An Academic Career

Explore academic careers

Review your career ambitions

Becoming an academic is one of the most competitive jobs you can aim for - most lecturers will have PhDs and will have published research which has been scrutinised by other national and international experts in their field.

A minority of academics focus primarily on teaching, where the pressure is to deliver innovative programmes, develop new courses and materials, and often to publish on the topic of university education. Some academics focus solely on research. However, this often involves constant pressure to write funding applications or develop external collaborations to pay someone else to cover the teaching duties which are a normal part of academic roles.

On top of this, all academics have to cover a certain amount of administration, often relating to students or applying for funding for new research projects.

Find out if academia is really for you by exploring this website.

What do you want out of a career?

It may help to articulate what you really want from a career - the purpose of your ideal kind of work, the work environment, the rewards (financial and other), the skills you want to use, the people you want to work with, job security, autonomy, what motivates you (eg overcoming challenges, getting recognition for your work, helping others, being creative).

Draw up your own list, or download our self assessment checklist.

Alternatively, try the on-line career options tool, Prospects Planner, which will try to match your responses to a range of graduate level careers.

What do academics really do?

Do you want to be an academic, or do you want to do what academics do, day to day?

This is not such a fine distinction, as the primary purpose of being an academic (pursuing research or teaching, depending on your focus) is sometimes at odds with the work which academics regularly find themselves doing.

  • What do academics do? - find out more about the day to day work, lifestyle and skills needed by academics, including hearing directly from successful academics in a range of disciplines.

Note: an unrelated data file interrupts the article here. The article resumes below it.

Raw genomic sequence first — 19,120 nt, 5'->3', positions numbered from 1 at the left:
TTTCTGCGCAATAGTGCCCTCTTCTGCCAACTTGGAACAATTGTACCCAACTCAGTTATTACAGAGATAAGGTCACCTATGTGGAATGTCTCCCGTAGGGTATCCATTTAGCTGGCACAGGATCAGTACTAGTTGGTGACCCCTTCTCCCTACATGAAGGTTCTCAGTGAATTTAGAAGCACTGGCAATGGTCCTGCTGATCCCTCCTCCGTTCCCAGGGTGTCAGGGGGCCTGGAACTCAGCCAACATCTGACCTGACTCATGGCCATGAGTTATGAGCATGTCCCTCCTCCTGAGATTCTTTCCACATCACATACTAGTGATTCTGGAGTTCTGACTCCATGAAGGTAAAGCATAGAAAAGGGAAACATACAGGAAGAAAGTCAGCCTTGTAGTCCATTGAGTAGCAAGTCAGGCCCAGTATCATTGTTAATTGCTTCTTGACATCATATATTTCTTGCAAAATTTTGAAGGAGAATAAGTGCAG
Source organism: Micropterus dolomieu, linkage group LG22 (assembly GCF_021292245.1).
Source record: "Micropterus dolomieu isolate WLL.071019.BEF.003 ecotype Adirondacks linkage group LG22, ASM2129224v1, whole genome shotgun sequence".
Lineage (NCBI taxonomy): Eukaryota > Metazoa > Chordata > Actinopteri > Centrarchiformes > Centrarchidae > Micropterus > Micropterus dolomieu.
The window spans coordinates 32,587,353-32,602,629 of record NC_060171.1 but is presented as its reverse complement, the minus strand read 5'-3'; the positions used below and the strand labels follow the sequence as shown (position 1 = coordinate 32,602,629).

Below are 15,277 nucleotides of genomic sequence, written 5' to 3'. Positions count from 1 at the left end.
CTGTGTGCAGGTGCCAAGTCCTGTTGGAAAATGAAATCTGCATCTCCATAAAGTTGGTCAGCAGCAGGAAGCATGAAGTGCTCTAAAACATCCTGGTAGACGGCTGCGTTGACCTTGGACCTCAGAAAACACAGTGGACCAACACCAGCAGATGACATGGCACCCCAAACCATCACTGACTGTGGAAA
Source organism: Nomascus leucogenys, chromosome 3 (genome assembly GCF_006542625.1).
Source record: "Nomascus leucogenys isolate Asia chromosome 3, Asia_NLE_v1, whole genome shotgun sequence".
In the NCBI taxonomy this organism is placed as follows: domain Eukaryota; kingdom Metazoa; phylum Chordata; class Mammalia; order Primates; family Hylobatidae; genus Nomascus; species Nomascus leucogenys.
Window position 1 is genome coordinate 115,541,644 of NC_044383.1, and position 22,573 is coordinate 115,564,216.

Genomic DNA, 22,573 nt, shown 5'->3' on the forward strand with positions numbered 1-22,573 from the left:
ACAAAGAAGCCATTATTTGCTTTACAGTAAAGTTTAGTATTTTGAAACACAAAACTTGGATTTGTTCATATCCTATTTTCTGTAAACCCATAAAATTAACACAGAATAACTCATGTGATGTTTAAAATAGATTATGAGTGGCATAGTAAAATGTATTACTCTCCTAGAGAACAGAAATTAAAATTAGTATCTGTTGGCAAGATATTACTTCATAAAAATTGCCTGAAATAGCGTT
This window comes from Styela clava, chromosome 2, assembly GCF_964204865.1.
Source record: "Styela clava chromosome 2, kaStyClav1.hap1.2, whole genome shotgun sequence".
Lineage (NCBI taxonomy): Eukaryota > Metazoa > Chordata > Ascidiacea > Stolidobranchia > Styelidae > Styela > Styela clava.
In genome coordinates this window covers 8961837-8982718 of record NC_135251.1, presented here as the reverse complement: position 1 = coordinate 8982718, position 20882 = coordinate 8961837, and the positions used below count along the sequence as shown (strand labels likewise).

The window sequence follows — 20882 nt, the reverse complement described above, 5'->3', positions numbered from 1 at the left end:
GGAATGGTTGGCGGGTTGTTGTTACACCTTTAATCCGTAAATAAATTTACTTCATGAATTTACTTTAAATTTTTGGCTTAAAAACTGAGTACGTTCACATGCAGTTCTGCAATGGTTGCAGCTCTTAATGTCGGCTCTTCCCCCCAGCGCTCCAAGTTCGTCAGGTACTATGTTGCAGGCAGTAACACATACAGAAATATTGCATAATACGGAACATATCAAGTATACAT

Before gaining a permanent academic post, you commonly need to gain a PhD or other doctoral qualification. After that, most researchers go through a period of short term contracts or part-time work, covering either research or teaching. This interim period can last several years, involve much uncertainty, and require significant flexibility.

There is considerable variation between disciplines, between institutions and between different academic roles. Talking to a range of academics is an excellent way to find out what they really do. Most people (especially academics) like talking about themselves and their jobs. Show interest in your lecturers or academic contacts, ask politely, and listen carefully to the reality of life as an academic.

Is academia the right option for you?

Once you have read more about the realities of life as an academic, look at your self assessment:

  • Is there anything you've said you don't want which academics regularly encounter in their work?
  • If 'academic' or 'researcher' don't appear in your list from Prospects Planner, ask yourself why.
  • What are the barriers to overcome - are they surmountable?
  • What compromises will you have to make - are you prepared to do this?

As well as exploring whether you are attracted to the realities of an academic career, you also need to consider how you compare with all the others who will also be competing for academic jobs.

And if you aren't sure, are having second thoughts, or want a back up plan, there are plenty of other careers you could consider: